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Difficulties with Speech Sounds

This can include difficulties with:
  • Muscles used to create different sounds. This can be due to muscle weakness and may be linked to difficulties like cerebral palsy.
  • Sending messages from the brain to make different speech sounds. This may sometimes be described as 'dyspraxia'.
  • Learning and using different sounds to make words. This can be called ‘phonological difficulties’.

Phonological difficulties (difficulties with sounds)

Most children follow a similar pattern in learning sounds. Some children have difficulty in learning and using sounds in the right places for words.


Young children with phonological difficulties

During pre-school years, children will learn lots of different sounds. They will also learn how to organise these sounds into words.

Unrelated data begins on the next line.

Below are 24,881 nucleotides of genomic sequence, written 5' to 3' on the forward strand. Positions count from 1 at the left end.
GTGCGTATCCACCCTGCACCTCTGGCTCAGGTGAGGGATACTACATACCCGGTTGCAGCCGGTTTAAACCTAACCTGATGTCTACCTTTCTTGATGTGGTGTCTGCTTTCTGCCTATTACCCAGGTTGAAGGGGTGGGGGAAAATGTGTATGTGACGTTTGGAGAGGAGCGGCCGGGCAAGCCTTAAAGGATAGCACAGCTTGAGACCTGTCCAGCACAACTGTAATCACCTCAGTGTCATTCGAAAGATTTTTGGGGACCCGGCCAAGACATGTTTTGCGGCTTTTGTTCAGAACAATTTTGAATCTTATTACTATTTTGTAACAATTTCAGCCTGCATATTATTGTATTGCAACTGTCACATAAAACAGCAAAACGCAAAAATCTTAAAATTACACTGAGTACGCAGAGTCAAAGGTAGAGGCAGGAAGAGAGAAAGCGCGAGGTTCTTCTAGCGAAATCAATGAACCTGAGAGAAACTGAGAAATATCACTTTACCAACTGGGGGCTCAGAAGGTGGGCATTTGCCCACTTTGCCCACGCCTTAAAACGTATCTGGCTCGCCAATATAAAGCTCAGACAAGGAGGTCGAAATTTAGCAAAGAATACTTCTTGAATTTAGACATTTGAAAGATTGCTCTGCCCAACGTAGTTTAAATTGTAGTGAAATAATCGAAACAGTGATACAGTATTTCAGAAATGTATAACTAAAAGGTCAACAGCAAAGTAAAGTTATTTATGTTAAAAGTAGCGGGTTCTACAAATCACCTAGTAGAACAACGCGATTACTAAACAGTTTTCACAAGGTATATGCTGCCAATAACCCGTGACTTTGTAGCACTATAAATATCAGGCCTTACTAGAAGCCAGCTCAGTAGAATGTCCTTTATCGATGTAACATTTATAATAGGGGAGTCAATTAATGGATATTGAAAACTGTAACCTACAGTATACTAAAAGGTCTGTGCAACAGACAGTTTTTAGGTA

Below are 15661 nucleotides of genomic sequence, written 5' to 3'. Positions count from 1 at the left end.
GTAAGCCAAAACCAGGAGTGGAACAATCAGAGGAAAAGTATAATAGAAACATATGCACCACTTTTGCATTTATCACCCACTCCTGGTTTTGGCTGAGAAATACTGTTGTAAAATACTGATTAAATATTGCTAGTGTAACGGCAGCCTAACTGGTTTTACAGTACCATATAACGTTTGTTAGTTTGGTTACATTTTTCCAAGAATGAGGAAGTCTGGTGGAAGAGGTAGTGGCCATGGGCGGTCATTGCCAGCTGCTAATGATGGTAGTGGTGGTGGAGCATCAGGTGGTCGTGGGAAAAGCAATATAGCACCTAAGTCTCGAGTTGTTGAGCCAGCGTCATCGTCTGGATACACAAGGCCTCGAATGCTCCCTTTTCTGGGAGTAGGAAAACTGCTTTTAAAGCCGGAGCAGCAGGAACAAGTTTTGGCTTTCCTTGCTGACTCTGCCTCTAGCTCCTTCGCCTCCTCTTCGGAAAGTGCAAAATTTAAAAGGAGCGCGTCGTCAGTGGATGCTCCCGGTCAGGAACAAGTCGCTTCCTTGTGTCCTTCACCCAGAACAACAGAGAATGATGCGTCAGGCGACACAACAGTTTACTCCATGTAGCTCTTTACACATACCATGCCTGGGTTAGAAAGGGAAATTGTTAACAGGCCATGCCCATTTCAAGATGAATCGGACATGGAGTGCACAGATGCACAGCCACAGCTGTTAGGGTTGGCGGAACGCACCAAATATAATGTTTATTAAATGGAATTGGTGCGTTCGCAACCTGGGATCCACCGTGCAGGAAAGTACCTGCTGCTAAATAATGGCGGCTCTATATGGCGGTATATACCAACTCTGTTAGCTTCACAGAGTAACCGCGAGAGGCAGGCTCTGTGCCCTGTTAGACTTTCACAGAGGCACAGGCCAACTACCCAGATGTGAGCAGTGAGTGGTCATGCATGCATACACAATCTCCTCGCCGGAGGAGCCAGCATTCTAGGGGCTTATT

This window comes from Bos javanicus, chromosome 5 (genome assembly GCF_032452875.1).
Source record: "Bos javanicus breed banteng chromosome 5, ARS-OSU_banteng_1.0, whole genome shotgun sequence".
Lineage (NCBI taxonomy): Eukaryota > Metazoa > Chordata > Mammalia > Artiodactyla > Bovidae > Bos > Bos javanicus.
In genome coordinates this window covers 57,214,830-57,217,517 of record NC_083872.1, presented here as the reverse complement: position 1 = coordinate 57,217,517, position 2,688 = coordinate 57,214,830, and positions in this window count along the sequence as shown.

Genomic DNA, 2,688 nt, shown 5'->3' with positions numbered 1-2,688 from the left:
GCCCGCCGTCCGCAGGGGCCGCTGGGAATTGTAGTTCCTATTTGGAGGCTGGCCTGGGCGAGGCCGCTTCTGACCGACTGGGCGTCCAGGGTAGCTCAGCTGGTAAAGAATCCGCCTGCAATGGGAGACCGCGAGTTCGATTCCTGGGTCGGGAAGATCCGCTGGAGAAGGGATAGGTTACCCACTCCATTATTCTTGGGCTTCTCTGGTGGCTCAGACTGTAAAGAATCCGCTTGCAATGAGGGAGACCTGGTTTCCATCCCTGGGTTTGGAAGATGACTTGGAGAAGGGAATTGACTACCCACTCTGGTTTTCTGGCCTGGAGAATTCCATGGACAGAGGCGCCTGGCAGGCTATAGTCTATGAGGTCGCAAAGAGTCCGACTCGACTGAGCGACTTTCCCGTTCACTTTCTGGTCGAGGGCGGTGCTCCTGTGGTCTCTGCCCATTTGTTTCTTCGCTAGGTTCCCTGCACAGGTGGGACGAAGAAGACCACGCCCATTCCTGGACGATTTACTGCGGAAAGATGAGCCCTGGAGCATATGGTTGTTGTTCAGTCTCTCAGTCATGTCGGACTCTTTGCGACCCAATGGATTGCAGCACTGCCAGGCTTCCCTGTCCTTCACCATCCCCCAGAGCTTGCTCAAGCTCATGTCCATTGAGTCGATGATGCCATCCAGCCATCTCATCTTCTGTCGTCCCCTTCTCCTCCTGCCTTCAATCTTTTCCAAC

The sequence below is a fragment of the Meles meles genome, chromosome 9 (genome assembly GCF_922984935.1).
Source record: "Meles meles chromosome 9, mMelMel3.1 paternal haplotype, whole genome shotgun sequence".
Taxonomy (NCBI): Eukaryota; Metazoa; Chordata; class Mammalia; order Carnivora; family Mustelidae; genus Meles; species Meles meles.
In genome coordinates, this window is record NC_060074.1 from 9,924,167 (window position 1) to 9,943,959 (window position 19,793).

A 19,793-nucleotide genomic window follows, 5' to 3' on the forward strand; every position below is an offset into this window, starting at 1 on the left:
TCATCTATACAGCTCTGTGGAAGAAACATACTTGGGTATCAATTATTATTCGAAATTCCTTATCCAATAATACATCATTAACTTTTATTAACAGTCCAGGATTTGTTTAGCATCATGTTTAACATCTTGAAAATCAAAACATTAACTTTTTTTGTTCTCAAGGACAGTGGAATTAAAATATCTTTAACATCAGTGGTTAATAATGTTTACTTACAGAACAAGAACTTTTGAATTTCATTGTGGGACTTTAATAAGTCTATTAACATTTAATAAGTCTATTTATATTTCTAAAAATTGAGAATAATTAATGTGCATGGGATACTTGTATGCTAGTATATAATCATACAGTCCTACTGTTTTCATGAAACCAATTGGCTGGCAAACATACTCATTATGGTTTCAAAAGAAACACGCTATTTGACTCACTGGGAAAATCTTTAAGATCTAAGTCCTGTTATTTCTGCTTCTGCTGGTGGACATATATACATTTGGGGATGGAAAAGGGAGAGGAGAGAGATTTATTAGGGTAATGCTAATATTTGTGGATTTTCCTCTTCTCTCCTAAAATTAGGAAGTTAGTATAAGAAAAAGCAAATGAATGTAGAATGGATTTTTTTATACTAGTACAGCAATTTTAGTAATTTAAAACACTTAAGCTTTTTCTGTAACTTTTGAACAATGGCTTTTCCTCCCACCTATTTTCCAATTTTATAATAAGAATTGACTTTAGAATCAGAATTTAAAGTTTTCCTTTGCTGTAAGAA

Primary-aged children with phonological difficulties

Usually, most children will be using a full range of speech sounds by the time they are 5 years. Some children however, will have difficulty in developing these skills.

Primary-aged children may be experiencing difficulties if they:

  • Only use a small number of sounds.
  • Are swapping one sound for another e.g saying 'tat' instead of 'cat'.
  • Are missing the ends off words.
  • Have difficulty with vowel sounds e.g. saying 'poor' instead of 'pear' or 'pot' instead of 'pat'.
  • Have difficulty with long or complicated words like 'banana' or 'aeroplane'.

Good sound skills are needed when learning to talk. They are also important for developing reading and spelling.

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